The United Nations General Assembly sought to ostracize Myanmar’s ruling generals on Friday with an emphatic rebuke, demanding they end the five-month-old military takeover, stop killing opponents and free imprisoned civilian leaders.

The 193-member body also called for an arms embargo on Myanmar and requested unimpeded humanitarian access to stop the country’s slide into poverty, dysfunction and despair.

The adoption of a resolution containing these demands by a vote of 119 to one, with 36 abstentions and 37 members not voting, was not the overwhelming consensus its drafters had originally sought. But it still represented the most widespread condemnation yet of the Myanmar military commanders who seized total control in a Feb. 1 coup and have basically ignored all efforts to restore that country’s fragile democracy.

“We cannot live in a world where military coups become a norm,” Secretary General António Guterres, who was elected to a second five-year term on Friday, told reporters before the General Assembly’s passage of the resolution. “It is totally unacceptable.”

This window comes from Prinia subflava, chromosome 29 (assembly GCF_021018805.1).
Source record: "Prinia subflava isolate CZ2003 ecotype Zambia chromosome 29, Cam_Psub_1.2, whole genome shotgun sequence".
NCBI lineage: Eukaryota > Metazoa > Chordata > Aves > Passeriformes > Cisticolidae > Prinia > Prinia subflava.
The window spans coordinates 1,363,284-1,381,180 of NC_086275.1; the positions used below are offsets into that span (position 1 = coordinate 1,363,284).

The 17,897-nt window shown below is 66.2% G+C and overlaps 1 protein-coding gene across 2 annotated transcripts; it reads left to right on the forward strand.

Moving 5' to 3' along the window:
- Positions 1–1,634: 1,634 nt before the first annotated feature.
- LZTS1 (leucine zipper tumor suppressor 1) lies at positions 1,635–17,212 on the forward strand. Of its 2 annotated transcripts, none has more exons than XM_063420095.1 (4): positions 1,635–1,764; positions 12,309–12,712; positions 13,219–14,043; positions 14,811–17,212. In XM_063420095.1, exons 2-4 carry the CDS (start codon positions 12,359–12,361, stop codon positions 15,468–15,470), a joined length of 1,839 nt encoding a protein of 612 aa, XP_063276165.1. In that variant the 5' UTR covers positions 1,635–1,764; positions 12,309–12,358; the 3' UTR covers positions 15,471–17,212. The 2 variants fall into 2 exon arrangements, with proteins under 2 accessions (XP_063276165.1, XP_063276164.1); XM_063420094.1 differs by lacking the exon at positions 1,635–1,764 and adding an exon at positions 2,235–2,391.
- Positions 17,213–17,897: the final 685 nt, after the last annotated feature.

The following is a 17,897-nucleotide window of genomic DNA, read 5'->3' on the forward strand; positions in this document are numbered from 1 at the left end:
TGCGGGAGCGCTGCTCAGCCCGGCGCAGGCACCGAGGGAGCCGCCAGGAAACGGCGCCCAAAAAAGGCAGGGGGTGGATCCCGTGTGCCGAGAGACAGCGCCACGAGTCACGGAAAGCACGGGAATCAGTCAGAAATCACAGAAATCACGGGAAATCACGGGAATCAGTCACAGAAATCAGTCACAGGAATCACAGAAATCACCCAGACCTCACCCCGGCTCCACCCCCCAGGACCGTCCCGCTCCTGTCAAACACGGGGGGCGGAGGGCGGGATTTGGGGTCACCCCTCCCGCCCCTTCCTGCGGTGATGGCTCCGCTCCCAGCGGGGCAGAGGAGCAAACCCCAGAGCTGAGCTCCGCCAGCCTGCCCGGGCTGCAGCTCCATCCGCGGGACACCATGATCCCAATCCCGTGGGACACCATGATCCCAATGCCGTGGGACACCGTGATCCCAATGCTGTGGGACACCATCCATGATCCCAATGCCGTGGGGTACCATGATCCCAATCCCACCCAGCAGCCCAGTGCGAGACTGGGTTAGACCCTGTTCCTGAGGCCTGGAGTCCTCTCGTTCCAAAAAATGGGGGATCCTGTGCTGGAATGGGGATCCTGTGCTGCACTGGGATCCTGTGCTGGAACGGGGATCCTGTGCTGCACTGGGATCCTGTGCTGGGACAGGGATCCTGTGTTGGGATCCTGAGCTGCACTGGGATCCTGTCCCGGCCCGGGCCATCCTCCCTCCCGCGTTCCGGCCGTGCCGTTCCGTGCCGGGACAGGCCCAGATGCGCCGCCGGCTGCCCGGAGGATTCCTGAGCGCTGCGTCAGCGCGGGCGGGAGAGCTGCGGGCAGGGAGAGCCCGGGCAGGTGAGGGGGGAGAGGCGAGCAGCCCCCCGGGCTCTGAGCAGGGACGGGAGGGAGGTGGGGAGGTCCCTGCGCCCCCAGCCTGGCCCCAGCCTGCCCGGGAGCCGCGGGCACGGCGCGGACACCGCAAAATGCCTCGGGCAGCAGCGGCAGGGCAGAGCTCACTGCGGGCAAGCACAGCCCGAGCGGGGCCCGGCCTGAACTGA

who represents the Delegation of the European Union to the United Nations, praised the outcome.

“It sends a strong and powerful message,” he said. “It delegitimizes the military junta, condemns its abuse and violence against its own people and demonstrates its isolation in the eyes of the world.”

Myanmar’s trajectory, from decades of military rule to a move toward democratic transition in recent years — and then abruptly and violently back to military rule this year — has made the Southeast Asian country of 54 million one of the world’s most acute crises.